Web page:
If you were to pick just one year of the '00s that encapsulates the decade's pop culture trends and quirks perfectly, it'd be, without a doubt, 2004. Back then, Jennifer Aniston and Brad Pitt were still together, Beyonce was just starting to go solo, Friends was leaving the air, and Orlando Bloom was everyone's favorite heartthrob. There was Nipplegate, K-Fed, Mean Girls and "Vote for Pedro!," but perhaps nothing captures that era more than Garden State , Zach Braff's now-iconic dramedy about a depressed actor's return to his hometown. The movie became a cult classic, but, thanks to its supposed twee qualities and "manic pixie dream girl" lead, it also became a target for some of the biggest criticisms faced by any film of that decade — which, Braff tells Bustle, even he could've seen coming.
"If something reaches a high enough level of attention, you can just count the seconds before there’s a backlash against it," says Braff, adding, "I always say, to those who loved it, thank you, and to those who didn’t — it was my first film."
Yet while the star has clearly come a long way since the movie's release, with two more self-directed films and an Emmy nomination for Scrubs under his belt, the public has refused to leave Garden State behind. From the bestselling and hugely influential soundtrack to the hundreds of essays written about the film's depictions of millennial culture, Braff's little indie has one of the biggest pop culture footprints of any movie of its era. And although some of those effects have been indisputably positive ("the movie did mean a lot to some people," Braff says), much of the film's legacy has been filled with criticism: for its hipsterdom, for its moodiness, for its depiction of Natalie Portman's Sam as a manic pixie: a shallow, quirky character not there for any more purpose than to fill Braff's Andrew with renewed purpose.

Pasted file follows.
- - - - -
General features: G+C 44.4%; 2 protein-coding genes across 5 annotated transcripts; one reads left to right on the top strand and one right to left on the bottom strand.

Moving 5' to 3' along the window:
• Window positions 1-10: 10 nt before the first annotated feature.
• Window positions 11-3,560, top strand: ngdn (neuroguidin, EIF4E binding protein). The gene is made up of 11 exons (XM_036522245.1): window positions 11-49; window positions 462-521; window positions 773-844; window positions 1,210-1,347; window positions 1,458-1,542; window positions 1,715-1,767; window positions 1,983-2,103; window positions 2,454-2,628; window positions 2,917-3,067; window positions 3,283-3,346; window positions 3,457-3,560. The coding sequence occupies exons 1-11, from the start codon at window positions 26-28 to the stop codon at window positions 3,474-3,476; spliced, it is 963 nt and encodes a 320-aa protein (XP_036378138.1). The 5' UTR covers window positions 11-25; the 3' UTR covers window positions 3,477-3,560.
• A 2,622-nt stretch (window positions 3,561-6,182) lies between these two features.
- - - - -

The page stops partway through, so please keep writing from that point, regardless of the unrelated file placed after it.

"I was a 25-year-old guy who was writing what he dreamed would happen: a woman would come along and save him from himself."
Over the years, many have come to Garden State's defense in this regard, stating, correctly, that it was far from the first movie to introduce such a trope (that'd be 1938's Bringing Up Baby), and certainly not the last. Yet just as many have blamed the movie for starting the widespread trend of introducing a rather unbelievably formed female character solely as a prop for the far more complex male lead. Even Portman herself has weighed in on the debate, saying at the 2015 Toronto Film Festival that the MPDG is a "troubling trope" that she recognizes existing in Garden State. When I ask Braff his thoughts on the matter, he's defensive, saying that he gets the criticism but quickly adding that the choice made sense at the time; he's willing to admit that the trope exists, but, understandably, denies that it was a mistake to include it in the first place.
"I think that manic pixie dream girl has obviously gotten some snark to it, and I understand the critique," he tells me. "But all I can say is I was a 25-year-old guy who was writing what he dreamed would happen: a woman would come along and save him from himself."